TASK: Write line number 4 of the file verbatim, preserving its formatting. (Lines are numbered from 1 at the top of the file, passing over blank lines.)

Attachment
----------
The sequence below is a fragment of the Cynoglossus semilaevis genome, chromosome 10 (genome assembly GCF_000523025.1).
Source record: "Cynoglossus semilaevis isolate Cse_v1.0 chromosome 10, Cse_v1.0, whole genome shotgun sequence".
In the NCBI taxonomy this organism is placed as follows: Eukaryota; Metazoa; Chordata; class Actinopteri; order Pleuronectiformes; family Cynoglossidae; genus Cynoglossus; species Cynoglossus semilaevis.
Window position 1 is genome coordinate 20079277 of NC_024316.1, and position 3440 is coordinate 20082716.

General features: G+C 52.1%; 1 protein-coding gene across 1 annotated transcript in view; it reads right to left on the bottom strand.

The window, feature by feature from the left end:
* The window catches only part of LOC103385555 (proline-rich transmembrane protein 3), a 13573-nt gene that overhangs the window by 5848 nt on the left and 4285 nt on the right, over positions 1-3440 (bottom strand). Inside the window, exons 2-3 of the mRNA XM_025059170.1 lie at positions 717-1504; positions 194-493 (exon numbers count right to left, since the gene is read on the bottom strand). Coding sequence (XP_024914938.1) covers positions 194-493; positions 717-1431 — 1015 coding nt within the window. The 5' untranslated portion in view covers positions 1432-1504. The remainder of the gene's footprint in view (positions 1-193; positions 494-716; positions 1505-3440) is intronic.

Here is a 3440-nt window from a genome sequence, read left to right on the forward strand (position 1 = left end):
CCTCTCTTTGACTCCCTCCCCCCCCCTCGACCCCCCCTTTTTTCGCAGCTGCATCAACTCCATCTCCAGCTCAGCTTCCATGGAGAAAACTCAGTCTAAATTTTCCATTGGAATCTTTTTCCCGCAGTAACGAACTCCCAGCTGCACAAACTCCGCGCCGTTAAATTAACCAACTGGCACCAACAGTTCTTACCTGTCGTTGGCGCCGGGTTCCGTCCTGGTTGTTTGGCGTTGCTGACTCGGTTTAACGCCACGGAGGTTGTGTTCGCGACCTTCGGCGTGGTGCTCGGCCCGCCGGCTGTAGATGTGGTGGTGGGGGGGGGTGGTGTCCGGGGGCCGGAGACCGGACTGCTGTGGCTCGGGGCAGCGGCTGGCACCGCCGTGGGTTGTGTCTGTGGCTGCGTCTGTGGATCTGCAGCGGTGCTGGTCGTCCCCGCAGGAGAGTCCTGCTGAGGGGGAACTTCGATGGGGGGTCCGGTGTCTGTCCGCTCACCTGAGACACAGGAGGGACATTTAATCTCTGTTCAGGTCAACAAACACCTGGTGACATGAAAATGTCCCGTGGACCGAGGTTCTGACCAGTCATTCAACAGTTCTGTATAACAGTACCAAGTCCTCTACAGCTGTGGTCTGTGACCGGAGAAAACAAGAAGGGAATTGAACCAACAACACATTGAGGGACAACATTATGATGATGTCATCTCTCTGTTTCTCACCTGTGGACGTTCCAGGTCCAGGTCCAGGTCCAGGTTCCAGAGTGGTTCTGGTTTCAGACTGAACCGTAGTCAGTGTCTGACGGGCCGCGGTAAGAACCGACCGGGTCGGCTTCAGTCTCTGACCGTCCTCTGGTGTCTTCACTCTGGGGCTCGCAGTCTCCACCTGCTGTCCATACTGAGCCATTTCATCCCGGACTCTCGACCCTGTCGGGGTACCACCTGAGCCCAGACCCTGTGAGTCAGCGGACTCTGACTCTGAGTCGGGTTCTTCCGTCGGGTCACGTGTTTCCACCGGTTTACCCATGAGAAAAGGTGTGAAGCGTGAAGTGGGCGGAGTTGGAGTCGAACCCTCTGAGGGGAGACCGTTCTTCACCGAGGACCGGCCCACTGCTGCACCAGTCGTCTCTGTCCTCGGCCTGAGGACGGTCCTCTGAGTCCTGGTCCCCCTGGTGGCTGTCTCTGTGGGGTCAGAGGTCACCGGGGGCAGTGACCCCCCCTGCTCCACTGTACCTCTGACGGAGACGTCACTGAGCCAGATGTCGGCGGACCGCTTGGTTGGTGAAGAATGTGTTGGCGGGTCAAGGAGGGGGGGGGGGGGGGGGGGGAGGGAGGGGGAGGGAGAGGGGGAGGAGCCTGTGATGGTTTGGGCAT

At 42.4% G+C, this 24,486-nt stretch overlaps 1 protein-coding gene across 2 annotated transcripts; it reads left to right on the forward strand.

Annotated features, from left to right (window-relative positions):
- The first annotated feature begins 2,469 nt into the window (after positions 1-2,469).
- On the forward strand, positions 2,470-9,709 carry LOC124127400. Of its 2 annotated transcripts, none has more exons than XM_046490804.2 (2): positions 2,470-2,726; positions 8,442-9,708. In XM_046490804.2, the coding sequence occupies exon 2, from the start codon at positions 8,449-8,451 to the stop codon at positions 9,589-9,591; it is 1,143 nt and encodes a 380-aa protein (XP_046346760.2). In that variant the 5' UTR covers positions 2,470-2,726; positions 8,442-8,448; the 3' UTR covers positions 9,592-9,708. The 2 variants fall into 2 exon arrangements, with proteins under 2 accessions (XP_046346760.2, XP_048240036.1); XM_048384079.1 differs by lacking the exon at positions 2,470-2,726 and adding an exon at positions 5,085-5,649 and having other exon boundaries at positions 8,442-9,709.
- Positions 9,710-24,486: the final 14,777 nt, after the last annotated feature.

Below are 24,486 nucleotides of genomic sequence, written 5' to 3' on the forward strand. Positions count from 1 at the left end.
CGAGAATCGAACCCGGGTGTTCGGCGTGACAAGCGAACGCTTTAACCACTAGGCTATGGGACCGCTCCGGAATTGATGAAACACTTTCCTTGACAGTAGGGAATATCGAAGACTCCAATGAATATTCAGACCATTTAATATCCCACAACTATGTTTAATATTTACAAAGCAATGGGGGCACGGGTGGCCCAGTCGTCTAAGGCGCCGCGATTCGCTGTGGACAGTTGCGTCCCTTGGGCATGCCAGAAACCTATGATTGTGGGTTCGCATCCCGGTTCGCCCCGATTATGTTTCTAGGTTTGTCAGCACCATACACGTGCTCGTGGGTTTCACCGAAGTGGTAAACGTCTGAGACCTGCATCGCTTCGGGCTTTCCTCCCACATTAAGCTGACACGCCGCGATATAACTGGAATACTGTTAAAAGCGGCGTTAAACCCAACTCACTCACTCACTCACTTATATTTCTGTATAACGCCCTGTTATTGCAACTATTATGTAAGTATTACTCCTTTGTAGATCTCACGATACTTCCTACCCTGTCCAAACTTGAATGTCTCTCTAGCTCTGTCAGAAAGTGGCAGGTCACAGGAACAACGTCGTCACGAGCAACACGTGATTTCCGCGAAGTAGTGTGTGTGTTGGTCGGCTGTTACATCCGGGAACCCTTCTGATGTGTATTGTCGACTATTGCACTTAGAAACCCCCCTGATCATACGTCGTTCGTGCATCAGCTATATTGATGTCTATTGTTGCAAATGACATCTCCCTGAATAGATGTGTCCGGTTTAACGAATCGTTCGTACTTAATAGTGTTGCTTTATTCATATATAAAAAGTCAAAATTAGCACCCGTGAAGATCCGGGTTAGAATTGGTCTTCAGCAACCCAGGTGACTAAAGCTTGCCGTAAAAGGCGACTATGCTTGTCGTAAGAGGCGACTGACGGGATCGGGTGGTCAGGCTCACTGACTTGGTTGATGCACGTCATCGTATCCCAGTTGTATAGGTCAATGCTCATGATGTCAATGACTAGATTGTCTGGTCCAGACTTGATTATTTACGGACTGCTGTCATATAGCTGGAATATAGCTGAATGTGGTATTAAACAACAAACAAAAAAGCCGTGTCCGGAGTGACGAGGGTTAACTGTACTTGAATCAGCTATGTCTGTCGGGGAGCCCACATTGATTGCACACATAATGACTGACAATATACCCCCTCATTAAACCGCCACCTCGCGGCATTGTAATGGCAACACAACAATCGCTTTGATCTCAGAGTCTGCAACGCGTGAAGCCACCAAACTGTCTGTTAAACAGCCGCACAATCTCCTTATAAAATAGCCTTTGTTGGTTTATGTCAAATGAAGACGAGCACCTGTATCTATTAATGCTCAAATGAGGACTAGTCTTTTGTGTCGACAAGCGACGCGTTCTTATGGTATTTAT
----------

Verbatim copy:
Window position 1 is genome coordinate 20079277 of NC_024316.1, and position 3440 is coordinate 20082716.